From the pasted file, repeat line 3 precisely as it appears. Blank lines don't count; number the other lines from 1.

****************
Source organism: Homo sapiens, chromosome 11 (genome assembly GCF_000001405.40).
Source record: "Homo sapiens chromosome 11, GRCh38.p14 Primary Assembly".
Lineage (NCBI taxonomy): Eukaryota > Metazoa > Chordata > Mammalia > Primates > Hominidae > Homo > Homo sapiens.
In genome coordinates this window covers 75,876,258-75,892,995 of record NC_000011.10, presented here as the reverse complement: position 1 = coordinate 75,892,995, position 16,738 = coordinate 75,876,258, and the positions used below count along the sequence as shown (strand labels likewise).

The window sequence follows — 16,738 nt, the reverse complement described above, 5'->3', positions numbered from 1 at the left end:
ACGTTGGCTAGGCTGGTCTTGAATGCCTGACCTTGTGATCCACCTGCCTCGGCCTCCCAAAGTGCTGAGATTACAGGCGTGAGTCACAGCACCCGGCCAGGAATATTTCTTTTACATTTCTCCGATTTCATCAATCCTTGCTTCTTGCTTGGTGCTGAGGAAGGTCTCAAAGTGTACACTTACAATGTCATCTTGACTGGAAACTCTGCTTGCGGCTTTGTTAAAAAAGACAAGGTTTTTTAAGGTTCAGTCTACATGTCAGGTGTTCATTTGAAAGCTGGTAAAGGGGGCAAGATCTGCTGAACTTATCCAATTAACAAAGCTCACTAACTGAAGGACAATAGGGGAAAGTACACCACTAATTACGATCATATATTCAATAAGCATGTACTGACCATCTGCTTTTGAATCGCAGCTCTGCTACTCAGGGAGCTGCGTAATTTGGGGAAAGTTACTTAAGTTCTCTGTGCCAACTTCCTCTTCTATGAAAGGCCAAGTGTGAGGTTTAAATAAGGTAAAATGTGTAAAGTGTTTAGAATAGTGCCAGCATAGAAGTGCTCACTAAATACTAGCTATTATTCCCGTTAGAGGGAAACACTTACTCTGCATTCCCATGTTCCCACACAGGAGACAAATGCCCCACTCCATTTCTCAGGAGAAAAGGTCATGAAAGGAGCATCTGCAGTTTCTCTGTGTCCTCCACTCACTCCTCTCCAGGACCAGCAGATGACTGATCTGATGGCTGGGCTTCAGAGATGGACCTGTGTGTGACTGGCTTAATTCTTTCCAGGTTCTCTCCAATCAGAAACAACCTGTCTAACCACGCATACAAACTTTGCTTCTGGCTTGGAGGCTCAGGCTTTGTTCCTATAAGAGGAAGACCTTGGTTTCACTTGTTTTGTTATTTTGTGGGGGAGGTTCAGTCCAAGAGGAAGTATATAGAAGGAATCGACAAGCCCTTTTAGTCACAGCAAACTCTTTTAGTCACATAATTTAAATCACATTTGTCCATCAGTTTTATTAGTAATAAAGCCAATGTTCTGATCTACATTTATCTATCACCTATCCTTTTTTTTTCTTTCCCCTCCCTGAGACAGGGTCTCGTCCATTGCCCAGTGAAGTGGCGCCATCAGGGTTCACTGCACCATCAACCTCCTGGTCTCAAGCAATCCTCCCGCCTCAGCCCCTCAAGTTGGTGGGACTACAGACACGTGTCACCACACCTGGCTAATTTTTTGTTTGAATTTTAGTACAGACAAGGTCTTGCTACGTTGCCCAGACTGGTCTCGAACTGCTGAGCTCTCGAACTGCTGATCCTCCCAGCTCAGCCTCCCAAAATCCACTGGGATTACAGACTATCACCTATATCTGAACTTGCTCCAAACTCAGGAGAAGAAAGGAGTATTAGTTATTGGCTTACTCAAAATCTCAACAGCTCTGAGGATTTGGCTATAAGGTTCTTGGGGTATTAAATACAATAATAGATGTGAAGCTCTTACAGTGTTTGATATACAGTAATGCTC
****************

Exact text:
Lineage (NCBI taxonomy): Eukaryota > Metazoa > Chordata > Mammalia > Primates > Hominidae > Homo > Homo sapiens.